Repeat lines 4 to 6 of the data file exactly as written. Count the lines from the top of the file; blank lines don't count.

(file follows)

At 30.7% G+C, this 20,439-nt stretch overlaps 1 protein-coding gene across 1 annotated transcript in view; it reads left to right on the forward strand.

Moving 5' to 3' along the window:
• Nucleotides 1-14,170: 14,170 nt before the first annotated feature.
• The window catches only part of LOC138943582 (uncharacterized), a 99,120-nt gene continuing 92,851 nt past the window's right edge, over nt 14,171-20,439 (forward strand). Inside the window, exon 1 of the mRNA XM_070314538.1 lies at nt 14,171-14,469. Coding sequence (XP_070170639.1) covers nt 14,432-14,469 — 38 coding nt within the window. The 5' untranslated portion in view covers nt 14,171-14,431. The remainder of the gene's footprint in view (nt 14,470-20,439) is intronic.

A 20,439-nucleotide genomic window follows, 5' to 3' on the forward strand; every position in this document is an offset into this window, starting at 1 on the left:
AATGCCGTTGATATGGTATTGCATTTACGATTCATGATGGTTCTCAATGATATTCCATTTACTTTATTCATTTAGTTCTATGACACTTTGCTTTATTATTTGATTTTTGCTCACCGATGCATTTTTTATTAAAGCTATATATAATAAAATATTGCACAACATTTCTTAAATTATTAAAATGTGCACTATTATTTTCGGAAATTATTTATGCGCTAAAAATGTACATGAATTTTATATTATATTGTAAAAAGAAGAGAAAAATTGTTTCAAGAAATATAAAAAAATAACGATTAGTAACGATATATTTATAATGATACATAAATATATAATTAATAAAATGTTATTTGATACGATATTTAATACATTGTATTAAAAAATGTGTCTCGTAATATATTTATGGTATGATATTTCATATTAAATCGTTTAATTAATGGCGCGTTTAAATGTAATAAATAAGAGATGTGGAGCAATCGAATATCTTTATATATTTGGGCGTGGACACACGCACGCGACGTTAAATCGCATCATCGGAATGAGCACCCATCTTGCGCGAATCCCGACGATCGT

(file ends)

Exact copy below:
• The window catches only part of LOC138943582 (uncharacterized), a 99,120-nt gene continuing 92,851 nt past the window's right edge, over nt 14,171-20,439 (forward strand). Inside the window, exon 1 of the mRNA XM_070314538.1 lies at nt 14,171-14,469. Coding sequence (XP_070170639.1) covers nt 14,432-14,469 — 38 coding nt within the window. The 5' untranslated portion in view covers nt 14,171-14,431. The remainder of the gene's footprint in view (nt 14,470-20,439) is intronic.

A 20,439-nucleotide genomic window follows, 5' to 3' on the forward strand; every position in this document is an offset into this window, starting at 1 on the left:
AATGCCGTTGATATGGTATTGCATTTACGATTCATGATGGTTCTCAATGATATTCCATTTACTTTATTCATTTAGTTCTATGACACTTTGCTTTATTATTTGATTTTTGCTCACCGATGCATTTTTTATTAAAGCTATATATAATAAAATATTGCACAACATTTCTTAAATTATTAAAATGTGCACTATTATTTTCGGAAATTATTTATGCGCTAAAAATGTACATGAATTTTATATTATATTGTAAAAAGAAGAGAAAAATTGTTTCAAGAAATATAAAAAAATAACGATTAGTAACGATATATTTATAATGATACATAAATATATAATTAATAAAATGTTATTTGATACGATATTTAATACATTGTATTAAAAAATGTGTCTCGTAATATATTTATGGTATGATATTTCATATTAAATCGTTTAATTAATGGCGCGTTTAAATGTAATAAATAAGAGATGTGGAGCAATCGAATATCTTTATATATTTGGGCGTGGACACACGCACGCGACGTTAAATCGCATCATCGGAATGAGCACCCATCTTGCGCGAATCCCGACGATCGT